There’s much more to love than you might think writes Rachel Quilligan.

Love’s not as simple as a box of chocolates and a bouquet of roses.
The science behind finding a mate shows many biological factors play a part in romance, and the trappings of courtship often originate from traditions that are centuries old. We investigated some of the most fascinating facts about love …

  •  The presence of a loved one can help a  sick or injured person’s pain levels—even just looking at a picture of a loved one can help to relieve pain.
  • Men are much more likely to say ‘I love you’ first.
  • Broken Heart Syndrome is an actual condition that occurs when deep emotional triggers, such as break ups or the loss of a loved one, cause distress in the brain. It results in chest pain or shortness of breath that can often be misdiagnosed as a heart attack.
  • The Ancient Greeks believed that the fourth finger on the left hand contained the vein of love that runs to the heart, vena amoris—this is why engagement rings are worn on that finger.
  • Love really does drive us crazy. Couples in the early stage of love have similar levels of serotonin and cortisol as people with anxiety disorders, contributing to sometimes  out-of-character behaviour.
  • Love really is a drug—when we fall in love dopamine levels in the brain rise in the same way as when a drug like cocaine is taken.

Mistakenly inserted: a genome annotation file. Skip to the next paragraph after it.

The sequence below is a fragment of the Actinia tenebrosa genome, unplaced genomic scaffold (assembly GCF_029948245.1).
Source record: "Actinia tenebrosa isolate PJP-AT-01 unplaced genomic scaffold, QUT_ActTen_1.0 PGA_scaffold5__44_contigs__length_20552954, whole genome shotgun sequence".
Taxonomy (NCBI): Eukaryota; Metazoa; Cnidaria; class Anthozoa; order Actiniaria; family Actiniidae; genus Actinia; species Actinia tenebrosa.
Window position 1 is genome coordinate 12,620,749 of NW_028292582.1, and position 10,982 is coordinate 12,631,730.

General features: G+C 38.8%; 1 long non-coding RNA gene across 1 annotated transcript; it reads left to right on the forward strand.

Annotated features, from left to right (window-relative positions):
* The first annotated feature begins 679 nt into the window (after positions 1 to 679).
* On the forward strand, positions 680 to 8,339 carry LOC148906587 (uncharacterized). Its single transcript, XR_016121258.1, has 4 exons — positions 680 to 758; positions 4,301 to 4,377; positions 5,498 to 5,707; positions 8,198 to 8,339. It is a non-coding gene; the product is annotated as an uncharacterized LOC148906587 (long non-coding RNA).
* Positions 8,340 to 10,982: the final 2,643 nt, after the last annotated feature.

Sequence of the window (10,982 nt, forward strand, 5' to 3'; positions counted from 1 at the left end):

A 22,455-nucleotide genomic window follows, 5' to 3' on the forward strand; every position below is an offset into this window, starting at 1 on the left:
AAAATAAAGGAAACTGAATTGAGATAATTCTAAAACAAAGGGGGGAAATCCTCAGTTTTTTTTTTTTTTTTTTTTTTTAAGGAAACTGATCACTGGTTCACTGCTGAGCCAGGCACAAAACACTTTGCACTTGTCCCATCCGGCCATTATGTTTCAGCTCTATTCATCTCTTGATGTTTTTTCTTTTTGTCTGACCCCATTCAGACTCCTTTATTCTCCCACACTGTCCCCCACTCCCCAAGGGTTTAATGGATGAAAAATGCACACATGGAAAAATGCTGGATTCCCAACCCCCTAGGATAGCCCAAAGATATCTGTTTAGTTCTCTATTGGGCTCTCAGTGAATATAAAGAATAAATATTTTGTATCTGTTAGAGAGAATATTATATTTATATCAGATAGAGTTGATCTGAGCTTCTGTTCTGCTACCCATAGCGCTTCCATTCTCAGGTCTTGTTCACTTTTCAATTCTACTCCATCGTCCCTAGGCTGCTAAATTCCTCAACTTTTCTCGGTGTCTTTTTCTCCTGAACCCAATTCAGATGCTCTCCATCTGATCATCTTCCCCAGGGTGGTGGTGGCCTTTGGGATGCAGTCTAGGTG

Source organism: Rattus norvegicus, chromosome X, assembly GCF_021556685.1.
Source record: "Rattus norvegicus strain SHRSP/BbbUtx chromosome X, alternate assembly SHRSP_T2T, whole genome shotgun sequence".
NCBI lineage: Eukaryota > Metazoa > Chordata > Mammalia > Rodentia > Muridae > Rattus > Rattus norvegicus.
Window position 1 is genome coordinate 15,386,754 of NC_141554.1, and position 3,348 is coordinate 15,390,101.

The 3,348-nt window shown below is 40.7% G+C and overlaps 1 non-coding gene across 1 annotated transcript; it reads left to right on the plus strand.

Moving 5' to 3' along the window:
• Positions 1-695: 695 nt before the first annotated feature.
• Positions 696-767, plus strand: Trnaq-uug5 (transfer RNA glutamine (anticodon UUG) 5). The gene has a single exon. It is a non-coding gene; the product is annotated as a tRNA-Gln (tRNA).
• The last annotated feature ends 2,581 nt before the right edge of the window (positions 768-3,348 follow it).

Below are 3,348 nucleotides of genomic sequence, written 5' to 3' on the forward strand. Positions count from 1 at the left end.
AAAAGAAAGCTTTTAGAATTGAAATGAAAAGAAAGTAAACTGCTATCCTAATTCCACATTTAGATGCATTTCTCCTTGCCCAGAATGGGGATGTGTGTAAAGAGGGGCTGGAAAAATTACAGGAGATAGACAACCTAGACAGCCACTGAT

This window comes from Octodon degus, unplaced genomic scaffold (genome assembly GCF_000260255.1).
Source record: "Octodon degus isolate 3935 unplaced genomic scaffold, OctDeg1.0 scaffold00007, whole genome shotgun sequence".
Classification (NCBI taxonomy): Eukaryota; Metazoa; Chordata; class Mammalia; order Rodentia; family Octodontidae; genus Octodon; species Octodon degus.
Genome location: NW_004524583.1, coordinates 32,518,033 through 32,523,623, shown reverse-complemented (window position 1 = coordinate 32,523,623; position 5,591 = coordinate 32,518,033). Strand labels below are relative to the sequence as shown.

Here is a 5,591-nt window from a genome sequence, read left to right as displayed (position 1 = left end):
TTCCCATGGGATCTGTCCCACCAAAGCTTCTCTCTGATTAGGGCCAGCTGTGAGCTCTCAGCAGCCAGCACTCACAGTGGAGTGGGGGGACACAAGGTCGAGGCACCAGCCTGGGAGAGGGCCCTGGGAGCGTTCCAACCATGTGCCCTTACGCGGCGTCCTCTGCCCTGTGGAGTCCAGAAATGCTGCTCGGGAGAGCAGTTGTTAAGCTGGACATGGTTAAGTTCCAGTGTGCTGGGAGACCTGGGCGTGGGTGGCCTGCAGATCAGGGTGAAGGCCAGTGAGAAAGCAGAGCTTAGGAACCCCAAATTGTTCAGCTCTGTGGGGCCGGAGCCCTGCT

• In Ancient Rome a kiss was a legal bond to seal contracts; this is why marriage ceremonies end with a kiss.
  • Your position among siblings can influence your romantic life. The most successful marriages are between those who are the oldest sister of brothers and the youngest brother of sisters, while two firstborns, who tend to be more aggressive, create higher levels of tension. The highest divorce rates are when an only child marries another only child.
  • People are more likely to fall in love if they meet in a dangerous situation than if they meet in a mundane setting.
  • After facing each other for three minutes in a recent study, the heartbeats of long-term couples began to beat in sync, compared to strangers whose pulses did not match up. It was the woman’s heart that adjusts to the man’s.
  • People tend to fall in love with those that look like themselves in face, hair and eye colour.
  • In several studies, strangers were asked to stare into each other’s eyes for three minutes, and afterwards many reported feelings of ‘passionate love’ for one another.
    This is because eye contact causes the body to produce phenylethylamine, a chemical that is associated with the body’s fight-or-flight response, which is also triggered upon seeing a potential mate.
  • Expressing gratitude to those you love generates an immediate spike in your own happiness, so feel the rush of love this Valentine’s Day and let those close to you
    know you care.

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